Imagine this: your aging father just had a heart attack, and since you live clear across the country, you’re worried about how he’s going to cope on his own.
Wouldn’t it be great if your father’s medical team could remotely monitor his cardiac symptoms using a device similar to a FitBit? Should anything be amiss with your father’s heart, his physician could receive an alert then contact your father and alert your family.
That’s exactly what Biotricity, a new healthcare startup, aims to do with its ECG monitoring device bioflux. Biotricity is a turnkey, wearable medical cardiac monitoring solution currently available by prescription, which lets physicians diagnose cardiovascular disease or coronary heart disease as well as detect arrhythmias via remote monitoring for up to 30 consecutive days.
Wearable healthcare tech, like Biotricity, got top billing earlier this year at the International Consumer Electronics Show (CES) in Las Vegas. These companies are using algorithms to not only identify risk patterns in data but also to offer managed care through new technology platforms that empower patients to monitor their own health at home.
Technology companies are also thinking beyond wearable healthcare tech and forging major partnerships that will apply cloud services and analytics to personal health care data. Last year, IBM upped its healthcare information technology game by unveiling three major partnerships with Apple, Johnson & Johnson, and Medtronics. IBM’s three partnerships all harness the analytics power behind IBM’s supercomputer platform, Watson, and could help IBM play a major role in the emerging personal health information market.
Wearable Healthcare Tech
What’s next on the horizon? From Biotricity’s cardiac monitoring to Medtronic’s predictive hypoglycemia sensor for diabetes patients, these are four of the biggest healthcare tech innovators to watch in 2016:
App that Assists in Concussion Management
As a father, I can attest that it’s a pretty scary experience when a child gets hit in the head and falls down, especially when playing sports. The first thing that comes to mind: what if my child has a concussion — how will I know? Sideline ImPACT is a new app with a brief cognitive test that helps caregivers identify the signs and symptoms of a concussion for immediate management and care of a suspected injury.
The Sideline ImPACT test measures concentration, short-term memory and orientation, and the test can be completed in less than five minutes. While the app is not a replacement for professional health care treatment, it is an extremely important tool for parents, coaches and caregivers to immediately assess an injury and seek appropriate medical care.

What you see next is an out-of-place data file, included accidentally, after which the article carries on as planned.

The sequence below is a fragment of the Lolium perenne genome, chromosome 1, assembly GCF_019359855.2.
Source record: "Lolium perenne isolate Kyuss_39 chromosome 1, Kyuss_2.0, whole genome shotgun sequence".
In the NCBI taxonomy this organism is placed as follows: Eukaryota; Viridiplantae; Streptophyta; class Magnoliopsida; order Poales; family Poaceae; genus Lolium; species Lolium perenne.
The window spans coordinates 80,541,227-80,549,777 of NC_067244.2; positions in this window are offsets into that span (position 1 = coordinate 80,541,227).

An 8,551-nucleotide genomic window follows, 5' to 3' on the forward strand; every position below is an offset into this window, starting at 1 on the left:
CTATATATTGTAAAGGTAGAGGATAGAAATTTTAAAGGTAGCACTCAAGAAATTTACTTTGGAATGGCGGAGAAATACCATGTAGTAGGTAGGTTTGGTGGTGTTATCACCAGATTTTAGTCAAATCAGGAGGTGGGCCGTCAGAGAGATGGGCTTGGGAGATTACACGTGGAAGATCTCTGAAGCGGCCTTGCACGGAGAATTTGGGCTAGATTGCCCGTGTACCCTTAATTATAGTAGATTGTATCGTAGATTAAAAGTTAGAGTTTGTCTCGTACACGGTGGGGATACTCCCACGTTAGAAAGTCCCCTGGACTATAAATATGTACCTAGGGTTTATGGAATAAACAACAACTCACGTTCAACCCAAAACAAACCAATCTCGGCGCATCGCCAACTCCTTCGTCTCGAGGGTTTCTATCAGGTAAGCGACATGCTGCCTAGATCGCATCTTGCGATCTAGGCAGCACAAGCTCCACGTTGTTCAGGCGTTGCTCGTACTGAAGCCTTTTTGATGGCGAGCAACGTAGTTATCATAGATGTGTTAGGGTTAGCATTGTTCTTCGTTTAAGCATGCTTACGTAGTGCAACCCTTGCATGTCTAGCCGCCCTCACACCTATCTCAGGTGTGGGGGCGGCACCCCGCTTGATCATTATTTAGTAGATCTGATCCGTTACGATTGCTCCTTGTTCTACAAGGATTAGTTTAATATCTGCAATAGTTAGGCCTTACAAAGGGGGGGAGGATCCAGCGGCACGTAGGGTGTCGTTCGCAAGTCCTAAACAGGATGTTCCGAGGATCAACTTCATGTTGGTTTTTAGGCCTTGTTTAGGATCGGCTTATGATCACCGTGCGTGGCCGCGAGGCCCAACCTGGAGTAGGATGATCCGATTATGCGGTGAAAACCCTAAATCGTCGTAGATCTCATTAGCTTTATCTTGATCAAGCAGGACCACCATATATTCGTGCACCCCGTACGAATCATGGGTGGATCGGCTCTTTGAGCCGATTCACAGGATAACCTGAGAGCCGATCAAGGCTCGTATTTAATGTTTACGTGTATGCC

Wearable Device for Remote, Cardiovascular Disease Monitoring
In addition to developing Bioflux (described earlier), Biotricity also developed Biolife, a health and lifestyle solution that monitors heart rhythms as well as respiration, calories, temperature and physical activity levels. Unlike FitBit, which leaves data evaluation solely in the hands of the consumer, Biotricity has partnered with a third-party clinical service provider to review the raw data and offer actionable feedback. This empowers patients to take a role in their own preventative care.
A Virtual Pillbox for Medication Reminders
“Take your medication as prescribed” seems like pretty straightforward advice from your physician, but for many busy folks, that advice can be a tough pill to swallow. This is especially true for regimens with multiple doses throughout the day. Missing a dose – or taking multiple doses by accident – can have serious health consequences. Medisafe gives patients an accurate and reliable way to monitor medication intake. Patients know exactly when to take each medication throughout the day and which ones they’ve already taken. The gentle, unobtrusive app reminders work with iOS and Android.
A Tiny Sensor for Predicting Hypoglycemia in Diabetes Patients
Medtronic, which already offers several diabetes monitoring products, is upping its game with a new sensor for predicting a potential hypoglycemia episode in advance. The sensor, approximately the size of a quarter, is worn on the abdomen. The sensor contains a tiny cannula that measures interstitial fluid and uses these measurements to predict upcoming hypoglycemia episodes. Medtronic is currently developing a corresponding smartphone app for monitoring. That app is expected to launch in summer 2016.
The future of healthcare tech is in holistic, solution-based services that combine symptom monitoring with robust data analysis to provide real-time feedback about patient health. Apps have long been changing our lives in innovative ways. Now, innovation within health care tech has the power to save our lives, too.